The first volume starts with the early mechanisation of what was then the British India Army, prior to WW2. In 1937, there were 18 cavalry regiments in the British India Army, and only two were mechanised by the outbreak of war in 1939. The Indian Army was not the highest priority for armoured vehicles even after the war broke out in Asia. However, cavalry regiments were mechanised and served in most theatres of war, most famously in the Middle East and latterly in Burma.
At partition, the Pakistan armed forces arguably got the worse of the equipment split, and many regiments split on religious lines. The newly created corps was quickly into action during the First Kashmir War. The early equipment was WW2 British and US armour, until the 1950s when US Lend-Lease started to arrive. This introduced M47 and M48 tanks along with M24 Chafee's in the reconnaissance role, and the less modern M36B2 tank destroyers. However, Shermans remained in service until 1980, albeit with some improvements. On the eve of the 1965 War, just over 1000 tanks had been received from the USA.
The second volume begins with chapters on the recruitment, training and doctrine of the corps. Then chapters on the 1965 and 1971 Wars, which saw some of the largest tanks battles since the Second World War. The supply of equipment largely reflected Pakistan's foreign policy stance, which after 1965 shifted from the USA to China. This brought large numbers of T59 tanks and later T85s. The M47s left after 1971 were upgraded in Iran and the army also received a handful of Russian T34/85, T55, and in 1996, T80's from Ukraine. Captured Indian AMX13 and PT76 tanks also served.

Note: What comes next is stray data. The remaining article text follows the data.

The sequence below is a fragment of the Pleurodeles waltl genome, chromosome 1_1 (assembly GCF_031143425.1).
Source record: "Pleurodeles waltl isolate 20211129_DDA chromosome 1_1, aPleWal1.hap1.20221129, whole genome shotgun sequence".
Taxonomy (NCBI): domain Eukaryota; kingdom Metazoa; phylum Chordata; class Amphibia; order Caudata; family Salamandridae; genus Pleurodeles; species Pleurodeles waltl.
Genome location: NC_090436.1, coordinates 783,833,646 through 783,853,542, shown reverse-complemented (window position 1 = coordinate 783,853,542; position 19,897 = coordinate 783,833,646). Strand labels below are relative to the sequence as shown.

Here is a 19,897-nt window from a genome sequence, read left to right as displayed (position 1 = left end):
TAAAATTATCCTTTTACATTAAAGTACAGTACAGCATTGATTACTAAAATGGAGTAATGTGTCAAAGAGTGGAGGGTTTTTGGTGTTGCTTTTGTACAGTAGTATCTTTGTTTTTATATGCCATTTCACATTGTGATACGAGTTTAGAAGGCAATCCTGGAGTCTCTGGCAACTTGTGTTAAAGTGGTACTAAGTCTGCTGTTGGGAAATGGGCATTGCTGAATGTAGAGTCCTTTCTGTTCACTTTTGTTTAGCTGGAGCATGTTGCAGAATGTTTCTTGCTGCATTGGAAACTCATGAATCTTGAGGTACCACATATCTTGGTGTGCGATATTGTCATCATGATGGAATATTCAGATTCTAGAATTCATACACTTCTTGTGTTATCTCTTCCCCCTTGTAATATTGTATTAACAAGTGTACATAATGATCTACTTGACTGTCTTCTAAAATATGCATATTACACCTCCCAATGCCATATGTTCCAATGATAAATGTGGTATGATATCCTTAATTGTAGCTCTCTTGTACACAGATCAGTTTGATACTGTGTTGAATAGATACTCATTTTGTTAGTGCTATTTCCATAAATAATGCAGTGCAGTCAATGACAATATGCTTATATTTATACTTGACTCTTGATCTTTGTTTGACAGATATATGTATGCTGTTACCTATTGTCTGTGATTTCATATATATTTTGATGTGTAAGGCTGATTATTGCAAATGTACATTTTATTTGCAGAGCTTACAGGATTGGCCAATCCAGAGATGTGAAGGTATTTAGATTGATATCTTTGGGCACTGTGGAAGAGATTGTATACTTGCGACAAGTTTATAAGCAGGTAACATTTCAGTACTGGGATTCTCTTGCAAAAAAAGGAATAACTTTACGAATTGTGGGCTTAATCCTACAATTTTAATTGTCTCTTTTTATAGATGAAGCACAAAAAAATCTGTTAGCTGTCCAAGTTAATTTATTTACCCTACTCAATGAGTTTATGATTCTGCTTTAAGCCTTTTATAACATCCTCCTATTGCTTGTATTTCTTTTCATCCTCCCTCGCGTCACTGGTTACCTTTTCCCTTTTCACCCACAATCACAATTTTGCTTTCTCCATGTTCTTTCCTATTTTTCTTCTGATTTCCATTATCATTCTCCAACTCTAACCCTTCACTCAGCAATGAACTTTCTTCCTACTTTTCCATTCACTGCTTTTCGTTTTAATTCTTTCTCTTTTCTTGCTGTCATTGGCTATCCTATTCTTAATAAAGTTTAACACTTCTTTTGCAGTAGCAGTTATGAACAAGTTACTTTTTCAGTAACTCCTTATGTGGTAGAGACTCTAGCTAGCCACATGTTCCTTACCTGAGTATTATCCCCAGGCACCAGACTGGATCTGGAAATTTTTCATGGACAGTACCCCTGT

From just six armoured regiments at independence the Pakistan Armoured Corps mushroomed to 42 regiments by 1995. These were deployed in armoured and mechanised divisions, but others were organised into armoured brigades serving independently or attached to infantry divisions.
Both books are profusely illustrated with period photos and colour plates by David Bocquelet. Tank crews on occasion found it difficult to differentiate between Indian and Pakistan tanks, which can be a challenge for the wargamer as well, particularly when you choose 1/285th scale! The colour plates give some camouflage variants which will help enormously.
The author spent half of his military career with the armoured corps, including the command of a mechanised division. If you are only interested in the 1965 and 1971 Wars then volume 2 will do. However, both are worth reading to fully understand the development of this fighting force.